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Sweeter dreams are on the horizon thanks to a Halifax researcher and entrepreneur

Hamed Hanafi is a busy researcher these days. During the week, the Dalhousie University postdoc is interning with a Halifax-based medical company through a Mitacs Accelerate research project. During the evenings and weekends, he’s pursuing a personal goal of becoming an entrepreneur and getting a passion project off the ground.

With the help of his Dalhousie Accelerate supervisors, Professor David Roach from the Rowe School of Business, and Professor Jan Haelssig from the Faculty of Engineering, Hamed has started a company to develop technology that will make continuous positive airway pressure (CPAP) therapy more comfortable for patients.

“The gold standard for treating sleep apnea is CPAP machines. However, patients don’t use the machines because they are very uncomfortable,” explains Hamed. Over one in four Canadian adults is at risk of suffering from sleep apnea, which causes pauses in breathing or shallow breaths while they sleep. It’s usually a chronic condition that leads to poorer quality of sleep over time, and if left untreated, increases chances of stroke and heart disease.

During his PhD Hamed had his first taste of entrepreneurialism. He had the opportunity to take a variety of related courses. “I took a specific course on entrepreneurship and commercialization of medical devices. My mind was blown,” says Hamed. “I learned a lot and it fueled my passion to start my own company.”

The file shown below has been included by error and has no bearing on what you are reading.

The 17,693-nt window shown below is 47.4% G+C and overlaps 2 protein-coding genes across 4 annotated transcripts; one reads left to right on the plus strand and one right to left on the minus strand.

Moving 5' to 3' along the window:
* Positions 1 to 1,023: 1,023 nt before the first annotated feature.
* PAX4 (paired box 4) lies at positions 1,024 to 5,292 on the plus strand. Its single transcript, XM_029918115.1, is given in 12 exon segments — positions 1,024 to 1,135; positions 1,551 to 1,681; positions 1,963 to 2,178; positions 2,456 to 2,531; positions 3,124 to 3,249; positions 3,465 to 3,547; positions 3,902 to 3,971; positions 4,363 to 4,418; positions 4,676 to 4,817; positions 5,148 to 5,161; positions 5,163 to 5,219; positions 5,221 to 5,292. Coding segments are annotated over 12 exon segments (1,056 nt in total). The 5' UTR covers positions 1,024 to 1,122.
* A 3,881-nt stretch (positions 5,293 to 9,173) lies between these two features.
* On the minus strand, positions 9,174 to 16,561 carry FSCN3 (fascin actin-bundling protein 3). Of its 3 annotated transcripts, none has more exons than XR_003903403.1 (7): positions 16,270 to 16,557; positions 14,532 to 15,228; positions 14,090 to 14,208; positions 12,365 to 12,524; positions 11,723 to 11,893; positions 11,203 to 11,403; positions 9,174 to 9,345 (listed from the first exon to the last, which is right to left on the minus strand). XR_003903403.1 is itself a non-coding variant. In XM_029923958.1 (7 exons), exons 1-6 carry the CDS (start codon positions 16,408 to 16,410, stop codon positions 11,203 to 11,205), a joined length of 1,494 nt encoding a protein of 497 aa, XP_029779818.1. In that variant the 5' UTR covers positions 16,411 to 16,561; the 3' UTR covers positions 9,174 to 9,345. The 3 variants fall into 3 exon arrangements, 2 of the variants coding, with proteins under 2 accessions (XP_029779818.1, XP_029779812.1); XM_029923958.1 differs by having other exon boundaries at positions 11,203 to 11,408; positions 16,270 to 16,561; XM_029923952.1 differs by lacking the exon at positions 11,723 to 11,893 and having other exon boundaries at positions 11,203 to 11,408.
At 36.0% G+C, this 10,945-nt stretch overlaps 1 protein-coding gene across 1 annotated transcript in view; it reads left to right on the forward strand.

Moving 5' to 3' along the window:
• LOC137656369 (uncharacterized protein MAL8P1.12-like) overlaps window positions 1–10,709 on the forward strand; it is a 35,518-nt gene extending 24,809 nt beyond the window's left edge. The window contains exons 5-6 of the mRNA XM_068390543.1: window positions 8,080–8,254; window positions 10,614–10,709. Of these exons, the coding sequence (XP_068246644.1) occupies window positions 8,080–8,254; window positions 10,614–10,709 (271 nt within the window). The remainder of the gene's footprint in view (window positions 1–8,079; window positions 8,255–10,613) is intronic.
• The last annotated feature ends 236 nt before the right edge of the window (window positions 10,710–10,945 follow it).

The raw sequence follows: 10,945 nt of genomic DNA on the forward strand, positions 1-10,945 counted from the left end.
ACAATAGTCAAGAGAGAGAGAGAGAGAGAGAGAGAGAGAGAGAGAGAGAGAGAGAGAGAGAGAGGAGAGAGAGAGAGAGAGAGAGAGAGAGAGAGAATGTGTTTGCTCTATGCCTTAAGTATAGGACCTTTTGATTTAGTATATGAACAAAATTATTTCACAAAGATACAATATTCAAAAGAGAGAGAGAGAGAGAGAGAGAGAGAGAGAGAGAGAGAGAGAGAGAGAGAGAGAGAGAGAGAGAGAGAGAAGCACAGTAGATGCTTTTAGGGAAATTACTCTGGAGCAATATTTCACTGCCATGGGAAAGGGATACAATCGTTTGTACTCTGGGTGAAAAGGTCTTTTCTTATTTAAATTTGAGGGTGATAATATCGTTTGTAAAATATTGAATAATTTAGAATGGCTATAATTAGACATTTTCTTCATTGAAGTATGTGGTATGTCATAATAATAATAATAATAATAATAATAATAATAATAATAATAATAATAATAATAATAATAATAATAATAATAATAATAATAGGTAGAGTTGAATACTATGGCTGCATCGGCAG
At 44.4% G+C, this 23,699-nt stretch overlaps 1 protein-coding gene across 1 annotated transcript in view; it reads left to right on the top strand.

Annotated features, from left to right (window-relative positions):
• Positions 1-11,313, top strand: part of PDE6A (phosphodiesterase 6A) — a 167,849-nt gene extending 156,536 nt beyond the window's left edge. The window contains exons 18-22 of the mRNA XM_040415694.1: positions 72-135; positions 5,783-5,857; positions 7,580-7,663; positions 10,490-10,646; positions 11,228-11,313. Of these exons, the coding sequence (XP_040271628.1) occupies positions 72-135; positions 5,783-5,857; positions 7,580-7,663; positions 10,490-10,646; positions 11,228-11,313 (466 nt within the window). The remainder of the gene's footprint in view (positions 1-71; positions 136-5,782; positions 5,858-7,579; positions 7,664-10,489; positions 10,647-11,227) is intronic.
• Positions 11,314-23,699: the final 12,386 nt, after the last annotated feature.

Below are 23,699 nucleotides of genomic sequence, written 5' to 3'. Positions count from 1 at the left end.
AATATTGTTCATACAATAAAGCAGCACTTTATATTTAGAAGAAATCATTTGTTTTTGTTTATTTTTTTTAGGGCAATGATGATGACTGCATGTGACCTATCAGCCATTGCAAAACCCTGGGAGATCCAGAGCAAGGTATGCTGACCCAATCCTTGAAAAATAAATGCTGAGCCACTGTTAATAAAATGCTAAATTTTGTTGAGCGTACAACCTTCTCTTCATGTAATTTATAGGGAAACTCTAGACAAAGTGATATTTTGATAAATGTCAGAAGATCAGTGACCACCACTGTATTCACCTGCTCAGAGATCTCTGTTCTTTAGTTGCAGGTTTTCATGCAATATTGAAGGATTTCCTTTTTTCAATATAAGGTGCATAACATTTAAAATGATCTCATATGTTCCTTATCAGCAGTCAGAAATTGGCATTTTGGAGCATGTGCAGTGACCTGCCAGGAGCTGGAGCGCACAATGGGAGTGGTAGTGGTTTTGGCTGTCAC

Taking a cue from a Dalhousie alumnus, a founder in the company he’s partnered with for his Accelerate project, Hamed came up with a novel idea: a device that makes sleep apnea machines more personalized for users. His start-up, NovaResp Technologies, focuses on this approach to CPAP with a device that uses sensors to continuously tune the sleep apnea machine according to each patient’s need.

When his Mitacs Accelerate project is done, Hamed plans to develop a prototype, and then start a pilot study with patients in Halifax. “Mitacs provided me with the support I needed to embark on my own project, take part in business pitch competitions, and apply for funding to continue my business,” cites Hamed.

“One day, down the road I will hopefully partner with Mitacs to have my own interns.” 


Mitacs would like to thank the Government of Canada, along with Alberta Innovates, the Government of British Columbia, Research Manitoba, the Government of New Brunswick, the Research & Development Corporation of Newfoundland and Labrador, the Government of Nova Scotia, the Government of Prince Edward Island, the Government of Quebec, and the Government of Saskatchewan for their support of Mitacs Accelerate.